NASA ^ | November 24, 2015 | (see photo credit)
    Explanation: Auroras usually occur high above the clouds. The auroral glow is created when fast-moving particles ejected from the Sun impact the Earth's magnetosphere, from which charged particles spiral along the Earth's magnetic field to strike atoms and molecules high in the Earth's atmosphere. An oxygen atom, for example, will glow in the green light commonly emitted by an aurora after being energized by such a collision. The lowest part of an aurora will typically occur at 100 kilometers up, while most clouds usually exist only below about 10 kilometers. The relative heights of clouds and auroras are shown clearly...
  • Scientists Are Mapping the World's Largest Volcano

    11/23/2015 7:25:33 PM PST · by MtnClimber · 22 replies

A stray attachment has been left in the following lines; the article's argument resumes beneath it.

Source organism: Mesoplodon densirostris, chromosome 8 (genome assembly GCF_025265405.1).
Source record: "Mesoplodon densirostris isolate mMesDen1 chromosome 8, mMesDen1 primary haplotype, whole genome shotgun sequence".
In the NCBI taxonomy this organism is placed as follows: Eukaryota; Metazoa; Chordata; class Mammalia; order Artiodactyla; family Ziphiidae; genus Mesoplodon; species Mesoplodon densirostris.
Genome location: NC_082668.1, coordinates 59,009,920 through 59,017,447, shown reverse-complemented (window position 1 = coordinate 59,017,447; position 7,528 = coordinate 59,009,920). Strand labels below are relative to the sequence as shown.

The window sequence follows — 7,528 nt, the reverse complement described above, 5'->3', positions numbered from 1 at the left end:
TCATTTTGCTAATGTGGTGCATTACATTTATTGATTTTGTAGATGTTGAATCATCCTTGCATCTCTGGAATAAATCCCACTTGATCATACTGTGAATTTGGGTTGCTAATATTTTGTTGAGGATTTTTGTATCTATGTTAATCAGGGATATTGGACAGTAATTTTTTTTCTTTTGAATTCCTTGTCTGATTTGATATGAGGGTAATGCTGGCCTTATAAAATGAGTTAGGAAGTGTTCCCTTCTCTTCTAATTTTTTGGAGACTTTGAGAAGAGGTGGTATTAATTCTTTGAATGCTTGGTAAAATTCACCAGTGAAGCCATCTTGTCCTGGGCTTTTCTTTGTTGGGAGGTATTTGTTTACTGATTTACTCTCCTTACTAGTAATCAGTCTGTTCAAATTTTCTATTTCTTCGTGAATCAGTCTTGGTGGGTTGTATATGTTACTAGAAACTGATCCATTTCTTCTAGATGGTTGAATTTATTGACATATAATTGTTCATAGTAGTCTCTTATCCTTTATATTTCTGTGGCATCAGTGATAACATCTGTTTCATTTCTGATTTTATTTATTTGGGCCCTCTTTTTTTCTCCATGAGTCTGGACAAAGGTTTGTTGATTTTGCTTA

National Geographic ^ | 21 Nov, 2015 | Brian Clark Howard
    After 36 days of battling sharks that kept biting their equipment, scientists have returned from the remote Pacific Ocean with a new way of looking at the world’s largest—and possibly most mysterious—volcano, Tamu Massif..... Tamu Massif lies about 1,000 miles (1,600 kilometers) east of Japan. It is a rounded dome, or shield volcano, measuring 280 by 400 miles (450 by 650 kilometers). Its top lies more than a mile (about 2,000 meters) below the ocean surface and is 50 times larger than the biggest active volcano on Earth, Hawaii’s Mauna Loa.
  • Mars Will Become a Ringed Planet When Phobos Dies

    11/23/2015 7:09:44 PM PST · by MtnClimber · 27 replies
    Discovery News ^ | 23 Nov, 2015 | IRENE KLOTZ
    Phobos survived a giant impact early in its history, but damage from the crash left the moon weak, say Benjamin Black and Tushar Mittal, planetary scientists with University of California at Berkeley. Their study shows that in 20 million to 40 million years, Phobos will break apart, leaving a cloud of debris that will relatively quickly assembly into a ring around Mars. Initially, the ring will be as dense as Saturn's rings today, and it will last for up to 100 million years, the study shows.